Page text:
Sometimes, when we've met winemakers, we've observed that the man (or woman) is truly alive, and so are the wines that he or she makes. We felt that way when we met the wonderful Mario Pojer, and we felt that way when we met Daniele. Fortunately, Daniele is one of "us" at Domenico Selections now. (Mario, are you listening?)
The vibrant, delicious Casale Pozzuolo wines will be available in the US this fall. To taste em is to love em.
Jeff Mazen just brought this to my attention. Ian D'Agata, who reviews Italian wines for Steve Tanzer, has given high marks to two wines from Cascina Gilli -- the Freisa "Vigna del Forno" 2007, which is soon to arrive here, and the Malvasia. (We don't carry that yet. But something tells me we will be soon.)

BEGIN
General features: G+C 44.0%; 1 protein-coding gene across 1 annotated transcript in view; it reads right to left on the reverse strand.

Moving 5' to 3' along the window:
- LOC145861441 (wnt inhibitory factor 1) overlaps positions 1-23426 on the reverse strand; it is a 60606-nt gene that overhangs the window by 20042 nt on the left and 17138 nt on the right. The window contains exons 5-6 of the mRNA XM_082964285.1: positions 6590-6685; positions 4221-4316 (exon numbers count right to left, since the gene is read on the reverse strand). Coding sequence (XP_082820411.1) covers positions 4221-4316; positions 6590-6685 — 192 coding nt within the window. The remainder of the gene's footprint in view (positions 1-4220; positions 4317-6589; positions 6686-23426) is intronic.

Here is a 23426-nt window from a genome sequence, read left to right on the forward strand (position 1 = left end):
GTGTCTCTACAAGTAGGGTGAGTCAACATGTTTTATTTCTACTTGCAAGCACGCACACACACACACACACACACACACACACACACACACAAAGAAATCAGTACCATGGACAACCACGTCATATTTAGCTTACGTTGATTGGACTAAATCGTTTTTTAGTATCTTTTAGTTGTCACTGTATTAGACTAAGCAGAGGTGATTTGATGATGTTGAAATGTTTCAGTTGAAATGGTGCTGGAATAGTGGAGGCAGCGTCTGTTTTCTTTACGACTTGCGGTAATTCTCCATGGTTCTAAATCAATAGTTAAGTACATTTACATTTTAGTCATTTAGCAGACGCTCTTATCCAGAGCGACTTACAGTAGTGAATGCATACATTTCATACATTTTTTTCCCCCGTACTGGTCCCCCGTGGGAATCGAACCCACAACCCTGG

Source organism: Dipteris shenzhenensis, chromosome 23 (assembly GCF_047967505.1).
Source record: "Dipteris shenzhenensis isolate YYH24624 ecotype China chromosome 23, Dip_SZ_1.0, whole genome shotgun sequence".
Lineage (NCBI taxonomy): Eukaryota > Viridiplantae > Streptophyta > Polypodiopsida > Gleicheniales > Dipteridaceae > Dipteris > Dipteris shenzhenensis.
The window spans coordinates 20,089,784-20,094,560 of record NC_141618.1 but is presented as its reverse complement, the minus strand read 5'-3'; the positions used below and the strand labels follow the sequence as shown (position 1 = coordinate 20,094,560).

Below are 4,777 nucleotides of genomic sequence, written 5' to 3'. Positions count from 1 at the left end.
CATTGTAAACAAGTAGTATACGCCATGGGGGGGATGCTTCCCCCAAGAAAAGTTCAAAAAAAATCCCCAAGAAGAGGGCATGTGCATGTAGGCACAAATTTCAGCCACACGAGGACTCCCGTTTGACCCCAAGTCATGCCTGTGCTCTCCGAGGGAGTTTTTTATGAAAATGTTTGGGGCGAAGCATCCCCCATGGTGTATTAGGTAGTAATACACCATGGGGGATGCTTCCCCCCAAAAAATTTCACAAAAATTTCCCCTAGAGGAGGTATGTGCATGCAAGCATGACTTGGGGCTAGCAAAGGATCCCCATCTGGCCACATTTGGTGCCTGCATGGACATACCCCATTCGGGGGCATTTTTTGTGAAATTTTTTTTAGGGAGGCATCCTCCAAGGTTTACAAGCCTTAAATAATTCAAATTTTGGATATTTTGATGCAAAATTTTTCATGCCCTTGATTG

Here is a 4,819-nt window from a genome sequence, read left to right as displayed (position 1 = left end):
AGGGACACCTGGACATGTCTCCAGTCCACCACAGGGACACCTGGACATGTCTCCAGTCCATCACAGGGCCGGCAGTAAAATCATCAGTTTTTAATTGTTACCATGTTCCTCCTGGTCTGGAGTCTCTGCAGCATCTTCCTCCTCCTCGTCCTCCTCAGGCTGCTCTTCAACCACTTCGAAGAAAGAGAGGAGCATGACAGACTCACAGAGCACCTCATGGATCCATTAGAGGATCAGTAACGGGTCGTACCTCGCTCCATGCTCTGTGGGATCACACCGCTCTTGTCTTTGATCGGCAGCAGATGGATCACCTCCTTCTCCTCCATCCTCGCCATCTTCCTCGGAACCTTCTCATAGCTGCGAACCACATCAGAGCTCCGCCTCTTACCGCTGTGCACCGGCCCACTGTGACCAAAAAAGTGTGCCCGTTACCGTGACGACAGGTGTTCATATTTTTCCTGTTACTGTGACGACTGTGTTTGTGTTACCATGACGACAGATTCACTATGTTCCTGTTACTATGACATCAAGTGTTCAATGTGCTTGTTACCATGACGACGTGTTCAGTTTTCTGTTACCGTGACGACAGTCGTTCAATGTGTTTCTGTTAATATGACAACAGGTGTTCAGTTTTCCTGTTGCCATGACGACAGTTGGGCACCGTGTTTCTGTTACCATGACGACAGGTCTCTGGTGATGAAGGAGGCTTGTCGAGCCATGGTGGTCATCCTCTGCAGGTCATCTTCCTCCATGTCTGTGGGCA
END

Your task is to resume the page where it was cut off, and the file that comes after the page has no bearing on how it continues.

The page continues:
You have to be a subscriber to access the Tanzer site, so I can't give you links to the reviews. Jeff did, however, cut and paste them for me. (Grazie, Jeff.)
By Ian D'Agata
Stephen Tanzer's International Wine Cellar, Mar 10
($20) Bright, dark red. Pungent, sexy aromas of red cherry and
red currant are nicely lifted by floral and light herbal nuances. Suave
and ripe, with decent complexity to its red fruit and almond paste
flavors. Pretty lively acidity nicely extends the flavors on the
smooth, long finish, which hints at a little residual sugar. 90 points
We've been hemming and hawing about the Malvasia -- a sweet red sparkler that we've perceived to be a hard sell in the US of A. Granted, it's a pleasing wine that would enhance any fruit and cheese course. I confess that I found myself liking it more than I would have thought possible. Well, maybe the review will kick us all hard enough in the butt to get us going: